Three ways 5G is leading the fight against climate change

A factory with smoking chimneys.
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Increasingly, climate change is one of the leading concerns confronting societies and economies around the world. The effects are expected to cause enormous disruption and harm, with the Intergovernmental Panel on Climate Change (IPCC) predicting that 1.5°C of warming could cause sea levels to rise 0.4 meters in 2100, with up to 69 million people exposed to flooding.

Current global emissions targets will only be achieved through the acceleration of innovative technologies, enabling industries to pivot their organizations towards sustainable operations. Digital technology may be the most powerful, scalable tool the world has to tackle climate change and 5G is at the forefront of this effort.

About the author

Peters Suh, Network & Connected Services North America Practice Lead, Accenture.

Operators of wireless networks have already taken numerous steps to limit emissions, such as reducing energy consumption, switching to more efficient network equipment, and sourcing renewable energy. However, offsetting the growth in data volumes over mobile networks will require more than improvements to current networks.

The impact of 5G is threefold in its potential to combat the effects of climate change: 5G, with its substantially greater energy efficiency, will reduce greenhouse gases, abate the emissions of other industries, and enable more precise monitoring of our environment to help meet broader climate change commitments.

A fast and effective deployment of 5G creates more efficient wireless networks

5G promises substantial improvements on current wireless technologies in terms of latency, throughput, and device connectivity and, as a result, data demand per device and the number of devices is set to rise.

However, despite the increased demand, 5G allows network operators to be more energy efficient on a per unit of output level. According to STL Partners, 5G offers the potential to allow a 98% reduction in energy consumption per bit of data transmitted. This, in turn, translates to cumulatively saving the world over 1bn ton of CO2 between 2020 and 2030 – more than one year of greenhouse gas emissions from all maritime shipping or all aviation globally.

This theory comes to life as innovative equipment manufacturers release hardware which combines multiple radio technologies in a single piece of equipment, leading to energy efficiencies on a per site basis. Technologies like network function virtualization (NFV), software defined networking (SDN) and network slicing will allow operators to gain a higher degree of control over their networks which will enable them to monitor their energy consumption, scaling up or down to meet demand.

5G enables high-emitting industries to abate their own emissions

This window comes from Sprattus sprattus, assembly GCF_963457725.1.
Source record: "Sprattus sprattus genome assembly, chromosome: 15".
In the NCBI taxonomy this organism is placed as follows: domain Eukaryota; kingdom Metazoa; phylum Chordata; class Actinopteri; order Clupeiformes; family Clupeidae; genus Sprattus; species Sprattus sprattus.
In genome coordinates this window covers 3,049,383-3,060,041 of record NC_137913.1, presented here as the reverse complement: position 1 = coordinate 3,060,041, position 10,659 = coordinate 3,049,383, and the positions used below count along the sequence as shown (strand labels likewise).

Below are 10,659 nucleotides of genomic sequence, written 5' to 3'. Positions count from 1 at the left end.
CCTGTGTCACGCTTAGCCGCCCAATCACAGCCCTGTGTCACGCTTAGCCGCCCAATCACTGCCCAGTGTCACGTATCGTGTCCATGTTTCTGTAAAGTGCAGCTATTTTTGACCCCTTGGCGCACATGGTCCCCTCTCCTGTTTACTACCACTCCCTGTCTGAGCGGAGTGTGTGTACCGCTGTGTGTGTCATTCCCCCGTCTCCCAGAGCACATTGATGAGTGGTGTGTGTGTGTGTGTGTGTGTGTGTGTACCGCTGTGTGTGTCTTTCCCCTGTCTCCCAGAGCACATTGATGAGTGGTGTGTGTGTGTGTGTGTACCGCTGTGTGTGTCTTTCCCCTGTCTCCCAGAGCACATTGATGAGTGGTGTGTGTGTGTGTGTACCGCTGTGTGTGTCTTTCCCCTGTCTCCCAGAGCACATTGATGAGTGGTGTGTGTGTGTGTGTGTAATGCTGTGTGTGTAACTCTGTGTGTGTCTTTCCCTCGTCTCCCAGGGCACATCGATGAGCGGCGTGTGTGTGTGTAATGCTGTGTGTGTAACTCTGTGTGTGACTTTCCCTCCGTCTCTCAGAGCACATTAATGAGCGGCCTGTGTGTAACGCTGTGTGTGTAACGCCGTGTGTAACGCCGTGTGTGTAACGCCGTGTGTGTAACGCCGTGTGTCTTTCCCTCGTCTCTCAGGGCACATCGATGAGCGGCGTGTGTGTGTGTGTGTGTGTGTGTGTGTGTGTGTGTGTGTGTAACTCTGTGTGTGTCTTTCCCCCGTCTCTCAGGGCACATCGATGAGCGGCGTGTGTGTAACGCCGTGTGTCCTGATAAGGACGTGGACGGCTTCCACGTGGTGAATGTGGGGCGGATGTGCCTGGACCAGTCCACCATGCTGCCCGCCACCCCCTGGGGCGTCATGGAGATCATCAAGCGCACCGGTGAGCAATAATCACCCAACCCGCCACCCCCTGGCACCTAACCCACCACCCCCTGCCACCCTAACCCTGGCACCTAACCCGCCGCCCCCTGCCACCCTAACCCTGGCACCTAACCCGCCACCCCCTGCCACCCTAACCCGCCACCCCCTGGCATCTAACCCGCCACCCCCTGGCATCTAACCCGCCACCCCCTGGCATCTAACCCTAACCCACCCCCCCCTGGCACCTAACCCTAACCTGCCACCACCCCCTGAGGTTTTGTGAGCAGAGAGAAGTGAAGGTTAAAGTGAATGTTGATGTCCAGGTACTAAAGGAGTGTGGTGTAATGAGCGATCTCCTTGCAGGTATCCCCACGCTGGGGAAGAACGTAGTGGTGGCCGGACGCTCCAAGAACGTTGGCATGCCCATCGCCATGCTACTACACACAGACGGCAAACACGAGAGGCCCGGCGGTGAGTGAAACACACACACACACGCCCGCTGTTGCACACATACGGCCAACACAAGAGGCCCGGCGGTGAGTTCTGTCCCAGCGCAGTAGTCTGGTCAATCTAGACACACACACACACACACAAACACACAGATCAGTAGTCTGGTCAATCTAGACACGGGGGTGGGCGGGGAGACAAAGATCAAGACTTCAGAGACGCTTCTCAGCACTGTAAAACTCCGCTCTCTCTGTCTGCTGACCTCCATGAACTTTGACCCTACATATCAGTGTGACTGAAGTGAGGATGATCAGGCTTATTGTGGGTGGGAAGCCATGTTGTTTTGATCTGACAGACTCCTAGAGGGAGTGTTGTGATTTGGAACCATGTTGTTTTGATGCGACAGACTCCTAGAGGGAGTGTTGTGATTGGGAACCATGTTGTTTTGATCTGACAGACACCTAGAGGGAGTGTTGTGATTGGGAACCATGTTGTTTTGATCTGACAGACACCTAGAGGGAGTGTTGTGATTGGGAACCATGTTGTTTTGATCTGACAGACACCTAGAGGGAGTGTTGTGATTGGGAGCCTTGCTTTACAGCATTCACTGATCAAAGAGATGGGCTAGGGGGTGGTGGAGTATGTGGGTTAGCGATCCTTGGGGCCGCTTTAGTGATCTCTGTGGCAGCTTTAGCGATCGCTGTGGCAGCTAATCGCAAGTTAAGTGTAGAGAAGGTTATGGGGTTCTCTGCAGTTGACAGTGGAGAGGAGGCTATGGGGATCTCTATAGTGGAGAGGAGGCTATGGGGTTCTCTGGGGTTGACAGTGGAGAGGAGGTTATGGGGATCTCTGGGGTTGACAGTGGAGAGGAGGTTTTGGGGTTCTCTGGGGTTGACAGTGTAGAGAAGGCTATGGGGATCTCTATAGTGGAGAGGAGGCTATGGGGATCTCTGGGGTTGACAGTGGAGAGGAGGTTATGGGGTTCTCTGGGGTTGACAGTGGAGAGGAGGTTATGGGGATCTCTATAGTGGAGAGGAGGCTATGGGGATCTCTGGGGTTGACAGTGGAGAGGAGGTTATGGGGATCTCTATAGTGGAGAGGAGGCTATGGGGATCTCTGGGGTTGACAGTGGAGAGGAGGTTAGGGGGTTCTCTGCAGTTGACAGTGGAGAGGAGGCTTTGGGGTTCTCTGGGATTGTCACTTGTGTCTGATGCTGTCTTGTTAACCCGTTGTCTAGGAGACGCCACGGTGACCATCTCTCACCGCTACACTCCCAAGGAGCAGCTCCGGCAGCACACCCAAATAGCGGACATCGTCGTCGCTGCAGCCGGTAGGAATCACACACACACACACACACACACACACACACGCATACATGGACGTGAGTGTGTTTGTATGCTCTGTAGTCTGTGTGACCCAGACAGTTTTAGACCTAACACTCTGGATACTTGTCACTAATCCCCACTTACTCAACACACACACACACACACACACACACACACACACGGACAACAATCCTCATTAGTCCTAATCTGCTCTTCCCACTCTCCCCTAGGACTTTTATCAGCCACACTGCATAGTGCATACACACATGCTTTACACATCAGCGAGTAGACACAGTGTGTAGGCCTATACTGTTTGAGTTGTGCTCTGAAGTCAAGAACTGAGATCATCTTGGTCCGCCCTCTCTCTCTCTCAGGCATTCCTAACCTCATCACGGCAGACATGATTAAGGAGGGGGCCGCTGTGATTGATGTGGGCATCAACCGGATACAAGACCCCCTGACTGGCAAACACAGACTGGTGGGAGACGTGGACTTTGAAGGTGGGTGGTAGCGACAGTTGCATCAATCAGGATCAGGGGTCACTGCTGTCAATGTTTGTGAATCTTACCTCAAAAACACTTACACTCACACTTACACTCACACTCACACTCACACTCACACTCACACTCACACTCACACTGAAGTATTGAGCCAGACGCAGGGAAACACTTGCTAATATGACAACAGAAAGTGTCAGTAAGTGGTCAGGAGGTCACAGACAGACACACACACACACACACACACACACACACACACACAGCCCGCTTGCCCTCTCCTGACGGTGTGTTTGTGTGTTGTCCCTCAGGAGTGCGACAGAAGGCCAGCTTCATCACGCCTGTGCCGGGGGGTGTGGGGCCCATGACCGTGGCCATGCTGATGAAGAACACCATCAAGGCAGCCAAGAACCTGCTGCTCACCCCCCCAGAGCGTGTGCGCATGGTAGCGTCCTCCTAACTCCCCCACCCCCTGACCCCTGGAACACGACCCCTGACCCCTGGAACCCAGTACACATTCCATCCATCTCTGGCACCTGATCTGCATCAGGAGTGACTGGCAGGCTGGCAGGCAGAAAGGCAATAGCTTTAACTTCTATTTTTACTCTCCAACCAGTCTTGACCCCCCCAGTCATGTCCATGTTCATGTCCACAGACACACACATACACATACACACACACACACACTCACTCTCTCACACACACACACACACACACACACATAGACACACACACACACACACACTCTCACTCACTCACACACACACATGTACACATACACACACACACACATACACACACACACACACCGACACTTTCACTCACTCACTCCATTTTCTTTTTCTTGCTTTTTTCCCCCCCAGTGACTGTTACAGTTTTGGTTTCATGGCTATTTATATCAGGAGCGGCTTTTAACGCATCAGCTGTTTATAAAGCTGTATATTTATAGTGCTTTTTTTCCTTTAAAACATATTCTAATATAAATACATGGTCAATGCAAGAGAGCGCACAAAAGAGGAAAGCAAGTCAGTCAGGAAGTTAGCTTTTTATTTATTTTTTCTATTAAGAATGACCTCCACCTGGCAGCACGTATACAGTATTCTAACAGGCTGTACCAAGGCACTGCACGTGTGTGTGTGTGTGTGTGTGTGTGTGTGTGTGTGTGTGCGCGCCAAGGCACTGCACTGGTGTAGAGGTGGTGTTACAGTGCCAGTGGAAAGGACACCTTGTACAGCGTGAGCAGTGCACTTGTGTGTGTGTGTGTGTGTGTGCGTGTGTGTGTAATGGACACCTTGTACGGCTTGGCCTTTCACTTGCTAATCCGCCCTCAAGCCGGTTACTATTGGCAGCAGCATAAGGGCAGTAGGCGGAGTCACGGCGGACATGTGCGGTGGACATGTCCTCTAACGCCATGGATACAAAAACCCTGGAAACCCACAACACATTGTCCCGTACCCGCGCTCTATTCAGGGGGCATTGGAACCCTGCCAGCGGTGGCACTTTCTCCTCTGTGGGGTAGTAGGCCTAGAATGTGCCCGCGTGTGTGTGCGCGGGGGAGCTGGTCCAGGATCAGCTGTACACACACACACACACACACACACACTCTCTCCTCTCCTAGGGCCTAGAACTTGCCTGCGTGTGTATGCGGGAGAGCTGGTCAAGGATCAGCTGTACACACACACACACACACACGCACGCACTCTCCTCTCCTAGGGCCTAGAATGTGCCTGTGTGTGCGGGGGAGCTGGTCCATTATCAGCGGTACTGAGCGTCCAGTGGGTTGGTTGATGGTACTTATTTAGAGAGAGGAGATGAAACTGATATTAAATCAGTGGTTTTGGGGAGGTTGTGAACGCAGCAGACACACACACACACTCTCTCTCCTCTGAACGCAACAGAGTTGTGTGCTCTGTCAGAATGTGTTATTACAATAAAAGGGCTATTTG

5G’s improvements in latency and bandwidth, combined with new technological functions like mobile edge computing (MEC) will also enable new use cases that will drive significant abatement of emissions from most industry verticals. This will change the way we live and work, resulting in substantial reductions of greenhouse gases.

In a 5G-enabled smart city, data, sensors and connected devices help improve government services and residents’ quality of life through analytics, artificial intelligence and automation which will enable a new generation of platforms and services.

5G is unique in its ability to serve as a platform for other disruptive technologies including XR, IoT and AI. The deployment of these technologies across different industries can significantly reduce energy usage and help to accelerate climate saving initiatives, such as driving down the need for travel through remote working.

Other potential use cases include implementing 5G in connected transportation to reduce commuter time and improve traffic management, or to enhance virtual conferences and trade shows, driving reductions in hotel room stays and travel emissions.

A more connected society is more energy efficient

Beyond carbon abatement, 5G will extend to create entire connected infrastructures which require the transmission of huge amounts of data at very high speeds across a dense network of devices. The implications for this are numerous, spanning connected transportation, agriculture, cities, buildings, industry, energy, health, living, working as well as physical to digital networks.

For example, in farming, precision agriculture technology using 5G can increase crop yields and simultaneously reduce the emissions produced by growing crops, using data gathering technologies, big data analytics, and precision application controls to guide and optimize farm management practices.

These techniques will allow for more precise monitoring of our environment, combatting other forms of environmental degradation such as reduction of pesticide usage, improved irrigation systems or water quality testing for drinking water consumption.

We used 3G to send texts and emails. With 4G we can download video and begin connecting machines. 5G, will allow for a totally connected society. As a result, it plays a key role in the effort to meet emission commitments and underpins our fight against climate change, both within the telecommunications systems and throughout society in general.

Peters Suh, Network & Connected Services North America Practice Lead, Accenture.